Mumbai Metro Rail Corporation says it will install sensors and devices to monitor water level in Bhikha Behram and ensure that the corridor don’t affect the 290-yr-old structure.

10-03Authorities have reached out to the Parsi community to allay fears of the sacred Bhikha Behram well going dry due to the proposed Metro 3 underground corridor.

The Mumbai Metro Rail Corporation (MMRC), the nodal agency for the Metro 3 project, plans to install sensors and other devices to monitor liquid pressure and fluctuations in water level of the 290-year-old well at Churchgate.

The Grade I heritage structure is of utmost religious importance to the community members who have been parading to protect it from destruction.

Last week, the MMRC wrote to the community informing the members that several measures would be taken to preserve the well during and after construction of the Metro corridor.

Authorities listed measures such as installation of sensors and piezometers to study changes in the water level in real time during tunnelling in its vicinity. “We do not anticipate any adverse impact on the well due to Metro 3 tunnels,” assured SR Nandargikar, chief general manager of MMRC in the letter.

The Bhikha Behram well is one of the oldest sweet water reserves in the city. Located at the corner of Cross Maidan in Churchgate, it was built by a Parsi man named Bhikhaji Behramji way back in 1725 to fulfil the drinking water needs of the people in the area and also became a religious place as Parsis worship water and fire.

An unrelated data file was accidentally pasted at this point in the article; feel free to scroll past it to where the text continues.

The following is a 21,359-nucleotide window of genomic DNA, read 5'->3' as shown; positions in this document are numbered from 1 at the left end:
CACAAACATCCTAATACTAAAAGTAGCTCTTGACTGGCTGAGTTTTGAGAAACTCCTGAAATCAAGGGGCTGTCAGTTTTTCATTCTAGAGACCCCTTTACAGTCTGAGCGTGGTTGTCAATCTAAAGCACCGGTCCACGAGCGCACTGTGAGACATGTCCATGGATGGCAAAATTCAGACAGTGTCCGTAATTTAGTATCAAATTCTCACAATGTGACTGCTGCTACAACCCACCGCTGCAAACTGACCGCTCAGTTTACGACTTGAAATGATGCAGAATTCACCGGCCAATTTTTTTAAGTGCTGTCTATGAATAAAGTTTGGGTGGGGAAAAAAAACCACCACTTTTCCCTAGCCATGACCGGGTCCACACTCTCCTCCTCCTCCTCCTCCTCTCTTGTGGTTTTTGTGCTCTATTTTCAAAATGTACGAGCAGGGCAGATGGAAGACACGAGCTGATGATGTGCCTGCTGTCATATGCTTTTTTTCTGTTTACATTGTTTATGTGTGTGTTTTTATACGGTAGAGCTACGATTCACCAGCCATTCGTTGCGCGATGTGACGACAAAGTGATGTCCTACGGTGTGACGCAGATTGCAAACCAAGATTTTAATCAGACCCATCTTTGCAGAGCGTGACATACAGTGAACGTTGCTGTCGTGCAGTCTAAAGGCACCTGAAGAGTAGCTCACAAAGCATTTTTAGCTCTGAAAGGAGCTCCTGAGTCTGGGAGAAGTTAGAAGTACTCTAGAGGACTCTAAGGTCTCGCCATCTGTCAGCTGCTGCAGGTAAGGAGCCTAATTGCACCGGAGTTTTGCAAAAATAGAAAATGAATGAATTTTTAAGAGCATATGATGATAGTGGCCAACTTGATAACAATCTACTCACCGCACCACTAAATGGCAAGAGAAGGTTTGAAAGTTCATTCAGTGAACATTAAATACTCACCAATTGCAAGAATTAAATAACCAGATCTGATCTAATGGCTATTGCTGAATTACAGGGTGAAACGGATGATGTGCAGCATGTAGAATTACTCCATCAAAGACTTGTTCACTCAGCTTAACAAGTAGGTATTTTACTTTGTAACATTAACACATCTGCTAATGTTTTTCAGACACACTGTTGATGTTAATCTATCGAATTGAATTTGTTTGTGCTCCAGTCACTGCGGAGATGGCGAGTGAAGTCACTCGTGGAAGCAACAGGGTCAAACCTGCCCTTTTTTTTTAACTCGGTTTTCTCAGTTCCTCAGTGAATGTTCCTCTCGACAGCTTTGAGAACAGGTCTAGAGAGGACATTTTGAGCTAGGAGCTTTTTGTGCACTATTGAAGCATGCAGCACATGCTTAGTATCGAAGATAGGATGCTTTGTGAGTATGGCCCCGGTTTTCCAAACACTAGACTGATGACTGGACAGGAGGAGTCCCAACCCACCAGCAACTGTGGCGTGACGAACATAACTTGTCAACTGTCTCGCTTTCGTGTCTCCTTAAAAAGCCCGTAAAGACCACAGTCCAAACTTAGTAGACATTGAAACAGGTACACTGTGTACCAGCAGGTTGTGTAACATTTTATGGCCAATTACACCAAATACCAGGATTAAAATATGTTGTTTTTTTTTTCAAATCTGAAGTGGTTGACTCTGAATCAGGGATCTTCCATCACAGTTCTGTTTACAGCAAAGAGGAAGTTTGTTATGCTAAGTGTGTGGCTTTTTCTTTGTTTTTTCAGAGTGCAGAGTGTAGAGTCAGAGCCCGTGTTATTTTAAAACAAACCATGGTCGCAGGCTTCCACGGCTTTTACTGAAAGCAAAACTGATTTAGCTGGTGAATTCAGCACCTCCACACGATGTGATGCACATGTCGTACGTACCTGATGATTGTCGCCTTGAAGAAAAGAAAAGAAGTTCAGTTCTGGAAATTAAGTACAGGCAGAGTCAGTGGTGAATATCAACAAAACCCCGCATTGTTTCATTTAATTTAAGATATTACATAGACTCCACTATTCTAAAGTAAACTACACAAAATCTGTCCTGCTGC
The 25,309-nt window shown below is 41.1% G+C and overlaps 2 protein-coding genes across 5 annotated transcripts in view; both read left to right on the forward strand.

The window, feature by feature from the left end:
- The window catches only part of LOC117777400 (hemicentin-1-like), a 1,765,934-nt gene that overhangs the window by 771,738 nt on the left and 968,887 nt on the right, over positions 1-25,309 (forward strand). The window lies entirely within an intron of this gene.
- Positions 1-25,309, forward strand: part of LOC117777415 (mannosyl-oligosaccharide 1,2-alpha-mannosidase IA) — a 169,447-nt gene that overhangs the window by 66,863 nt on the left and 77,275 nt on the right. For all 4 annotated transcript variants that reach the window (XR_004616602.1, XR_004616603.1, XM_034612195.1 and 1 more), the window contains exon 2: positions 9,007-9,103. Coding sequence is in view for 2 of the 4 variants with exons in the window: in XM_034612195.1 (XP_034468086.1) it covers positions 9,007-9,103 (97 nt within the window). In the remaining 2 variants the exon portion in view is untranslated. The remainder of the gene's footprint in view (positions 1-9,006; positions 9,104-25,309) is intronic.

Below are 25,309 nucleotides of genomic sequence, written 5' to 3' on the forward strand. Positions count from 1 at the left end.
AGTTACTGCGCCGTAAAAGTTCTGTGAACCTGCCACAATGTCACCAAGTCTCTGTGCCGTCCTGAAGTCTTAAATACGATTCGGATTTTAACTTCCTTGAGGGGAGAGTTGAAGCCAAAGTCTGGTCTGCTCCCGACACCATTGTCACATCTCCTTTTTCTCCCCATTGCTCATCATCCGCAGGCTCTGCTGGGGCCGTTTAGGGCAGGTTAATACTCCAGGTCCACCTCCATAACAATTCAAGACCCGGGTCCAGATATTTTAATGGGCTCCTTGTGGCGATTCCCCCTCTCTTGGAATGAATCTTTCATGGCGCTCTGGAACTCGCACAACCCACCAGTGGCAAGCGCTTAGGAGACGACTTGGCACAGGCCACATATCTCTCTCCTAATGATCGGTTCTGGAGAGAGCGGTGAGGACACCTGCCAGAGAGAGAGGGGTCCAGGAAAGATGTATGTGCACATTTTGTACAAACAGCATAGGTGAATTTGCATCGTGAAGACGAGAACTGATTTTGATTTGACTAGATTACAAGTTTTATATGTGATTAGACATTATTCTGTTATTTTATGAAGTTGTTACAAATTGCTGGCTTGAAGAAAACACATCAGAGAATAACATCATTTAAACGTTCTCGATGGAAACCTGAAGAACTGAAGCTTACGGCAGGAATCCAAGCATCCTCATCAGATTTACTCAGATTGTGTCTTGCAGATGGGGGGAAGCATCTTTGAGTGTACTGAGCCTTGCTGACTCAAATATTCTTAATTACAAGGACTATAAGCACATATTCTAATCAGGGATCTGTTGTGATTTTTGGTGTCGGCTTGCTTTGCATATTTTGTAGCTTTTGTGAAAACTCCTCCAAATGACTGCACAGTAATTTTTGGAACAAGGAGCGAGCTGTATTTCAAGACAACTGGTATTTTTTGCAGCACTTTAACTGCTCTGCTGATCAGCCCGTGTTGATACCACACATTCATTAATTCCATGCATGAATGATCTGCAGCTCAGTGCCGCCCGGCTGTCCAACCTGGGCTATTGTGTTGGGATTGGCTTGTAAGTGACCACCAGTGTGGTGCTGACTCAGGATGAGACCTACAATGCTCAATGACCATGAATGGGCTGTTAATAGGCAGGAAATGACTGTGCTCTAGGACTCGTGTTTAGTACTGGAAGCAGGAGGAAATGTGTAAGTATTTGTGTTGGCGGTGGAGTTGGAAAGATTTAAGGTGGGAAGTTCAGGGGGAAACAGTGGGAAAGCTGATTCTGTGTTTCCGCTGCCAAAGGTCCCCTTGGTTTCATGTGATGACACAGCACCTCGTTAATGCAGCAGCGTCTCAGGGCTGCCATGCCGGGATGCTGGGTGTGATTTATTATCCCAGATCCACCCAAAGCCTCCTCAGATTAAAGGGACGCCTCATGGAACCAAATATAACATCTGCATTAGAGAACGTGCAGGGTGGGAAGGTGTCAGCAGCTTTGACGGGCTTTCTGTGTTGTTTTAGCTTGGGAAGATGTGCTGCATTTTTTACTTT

The news of the underground Metro corridor disturbed the trustees as they feared that it would eventually dry up like most wells in the city after massive construction around them.

“We were very concerned. We do hope that MMRC authorities remain cautious and implement all the points assured to us to protect the structure,” said Viraf Kapadia, member of the Bhikha Behram Well Trust.

The well is located between the proposed Churchgate and Hutatma Chowk Metro stations. The rail level in this stretch is about 23.4 meters below the ground level, while a Metro tunnel is at a distance of 21.3 meters from the well. But MMRC authorities have rejected the trustees’ proposal to slightly shift the alignment.

“We are not against any kind of development as long as our structure is not harmed. We do understand the importance of this vital public transport project but not at the risk of city’s heritage,” said Kapadia.

Published on Mumbai Mirror

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